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The Basics of Flight

by TheBelgianViking

 

People fly from one planet to another because each planet has something new to offer some have cool quests, others have nice shops, others have cool social areas, others are just great to explore. You need a ship to get to each of these, and you need to learn how to fly so you’re not stuck on just one.

 

When looking at some of the help files all of the info can be a bit overwhelming. LotJ flight is far easier than it initially seems to be. Think of it as a series of simple steps that you repeat to go to different places instead of a three-dimensional world made out of text.

 

Acquire a Ship

The first step is getting a ship. There are two ways of obtaining said ship: Rent it (‘TAXI’ command), or buy it.

Method one: Rent vessels by using the ‘TAXI’ command (as shown above) while on a landing pad to call a public transport ship.  They will cost 200 credits. (Not a lot at all).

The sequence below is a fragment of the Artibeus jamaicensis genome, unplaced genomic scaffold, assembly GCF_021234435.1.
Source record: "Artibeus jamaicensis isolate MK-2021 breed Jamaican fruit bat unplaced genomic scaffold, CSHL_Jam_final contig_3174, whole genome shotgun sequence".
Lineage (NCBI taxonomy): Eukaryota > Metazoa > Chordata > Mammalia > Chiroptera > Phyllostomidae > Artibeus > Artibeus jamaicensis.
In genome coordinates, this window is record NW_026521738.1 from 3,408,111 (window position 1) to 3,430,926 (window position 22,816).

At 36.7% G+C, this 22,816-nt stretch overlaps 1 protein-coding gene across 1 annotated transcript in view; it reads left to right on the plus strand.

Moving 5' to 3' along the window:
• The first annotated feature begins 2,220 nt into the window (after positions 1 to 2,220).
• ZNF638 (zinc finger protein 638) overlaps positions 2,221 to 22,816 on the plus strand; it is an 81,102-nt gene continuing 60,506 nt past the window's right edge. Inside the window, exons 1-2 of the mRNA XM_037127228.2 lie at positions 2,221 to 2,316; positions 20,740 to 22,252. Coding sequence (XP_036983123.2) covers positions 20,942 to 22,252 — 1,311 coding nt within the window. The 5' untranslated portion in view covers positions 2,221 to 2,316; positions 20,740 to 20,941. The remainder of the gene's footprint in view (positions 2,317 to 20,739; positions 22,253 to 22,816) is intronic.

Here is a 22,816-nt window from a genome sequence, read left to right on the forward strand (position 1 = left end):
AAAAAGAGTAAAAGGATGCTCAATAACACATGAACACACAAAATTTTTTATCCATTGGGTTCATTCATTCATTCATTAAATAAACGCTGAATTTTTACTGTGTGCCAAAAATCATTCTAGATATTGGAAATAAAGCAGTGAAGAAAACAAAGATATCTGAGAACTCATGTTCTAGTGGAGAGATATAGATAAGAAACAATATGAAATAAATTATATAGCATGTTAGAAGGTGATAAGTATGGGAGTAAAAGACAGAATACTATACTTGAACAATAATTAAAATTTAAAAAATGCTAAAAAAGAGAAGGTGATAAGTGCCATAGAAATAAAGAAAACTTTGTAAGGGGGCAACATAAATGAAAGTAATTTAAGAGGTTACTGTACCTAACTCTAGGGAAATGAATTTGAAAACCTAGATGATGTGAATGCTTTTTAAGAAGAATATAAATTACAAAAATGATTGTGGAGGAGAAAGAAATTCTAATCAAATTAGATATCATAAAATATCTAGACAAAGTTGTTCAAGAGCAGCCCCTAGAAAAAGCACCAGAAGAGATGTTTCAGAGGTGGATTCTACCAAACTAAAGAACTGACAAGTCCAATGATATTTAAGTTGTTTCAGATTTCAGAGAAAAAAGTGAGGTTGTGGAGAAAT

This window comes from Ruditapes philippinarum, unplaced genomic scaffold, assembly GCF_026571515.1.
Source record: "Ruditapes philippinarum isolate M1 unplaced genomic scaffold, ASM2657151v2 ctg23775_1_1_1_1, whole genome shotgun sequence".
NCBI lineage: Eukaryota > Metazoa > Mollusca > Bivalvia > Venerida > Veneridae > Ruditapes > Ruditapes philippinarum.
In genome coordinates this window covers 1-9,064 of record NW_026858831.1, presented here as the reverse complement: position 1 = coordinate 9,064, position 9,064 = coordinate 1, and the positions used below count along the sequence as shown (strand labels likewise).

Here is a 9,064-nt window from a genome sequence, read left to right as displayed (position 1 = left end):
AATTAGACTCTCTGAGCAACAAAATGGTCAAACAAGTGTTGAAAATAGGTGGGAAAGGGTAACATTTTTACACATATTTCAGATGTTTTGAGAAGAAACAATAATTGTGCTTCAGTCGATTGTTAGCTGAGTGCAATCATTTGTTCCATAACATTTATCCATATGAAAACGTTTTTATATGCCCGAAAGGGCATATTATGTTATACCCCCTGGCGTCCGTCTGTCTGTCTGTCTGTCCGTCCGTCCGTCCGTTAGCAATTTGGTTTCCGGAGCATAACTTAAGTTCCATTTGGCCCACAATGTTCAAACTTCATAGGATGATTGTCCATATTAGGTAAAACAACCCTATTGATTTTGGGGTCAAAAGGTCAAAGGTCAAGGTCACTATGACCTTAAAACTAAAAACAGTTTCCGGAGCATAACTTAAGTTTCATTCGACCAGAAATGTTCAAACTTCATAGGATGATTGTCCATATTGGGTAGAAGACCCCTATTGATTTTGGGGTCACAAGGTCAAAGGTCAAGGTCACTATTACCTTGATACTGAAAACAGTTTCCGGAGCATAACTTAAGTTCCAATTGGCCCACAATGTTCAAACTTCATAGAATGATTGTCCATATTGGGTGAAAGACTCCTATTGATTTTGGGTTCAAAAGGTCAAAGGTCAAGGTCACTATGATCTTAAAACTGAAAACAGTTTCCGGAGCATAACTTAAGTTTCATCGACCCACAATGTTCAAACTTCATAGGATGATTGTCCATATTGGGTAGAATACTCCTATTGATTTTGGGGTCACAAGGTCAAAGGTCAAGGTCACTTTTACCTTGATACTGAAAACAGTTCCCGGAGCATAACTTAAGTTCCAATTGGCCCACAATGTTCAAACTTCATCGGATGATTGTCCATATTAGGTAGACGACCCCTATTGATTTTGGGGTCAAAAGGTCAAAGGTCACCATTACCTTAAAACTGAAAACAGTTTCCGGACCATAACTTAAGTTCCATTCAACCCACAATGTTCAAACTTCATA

Method two: Buy it. You can buy ships from engineers, clans, and straight off of the pad you’re on. Ships will usually cost upwards of 150 thousand credits, and some are well worth it. Some ships are larger than player homes, and often times have more features than a home. But don’t go ship crazy! Depending on your piloting levels, you may not be able to fly them. You can have a max of 3 personal ships at a time.

 

Board the Ship and Familiarize Yourself

Once you have gotten your ship, you now must find I way to get into it. This calls for the ‘OPENHATCH’ and ‘BOARD’ commands. Opening the ship hatch is like opening a door. You have to do it before you can climb into your ship. Boarding is how you can move from one docked ship to another, or climb into your ship. The boarding syntax is ‘BOARD (SHIP NAME)’. Simple as that.

 

Next, you will want to find your way to the cockpit. The cockpit is the only place on a vessel where you can grab the controls via the ‘PILOT’ command. Once at the cockpit, make sure and run a ‘STATUS’ on the ship. The readout will tell you important information – such as if you have fuel or damaged components!

 

Takeoff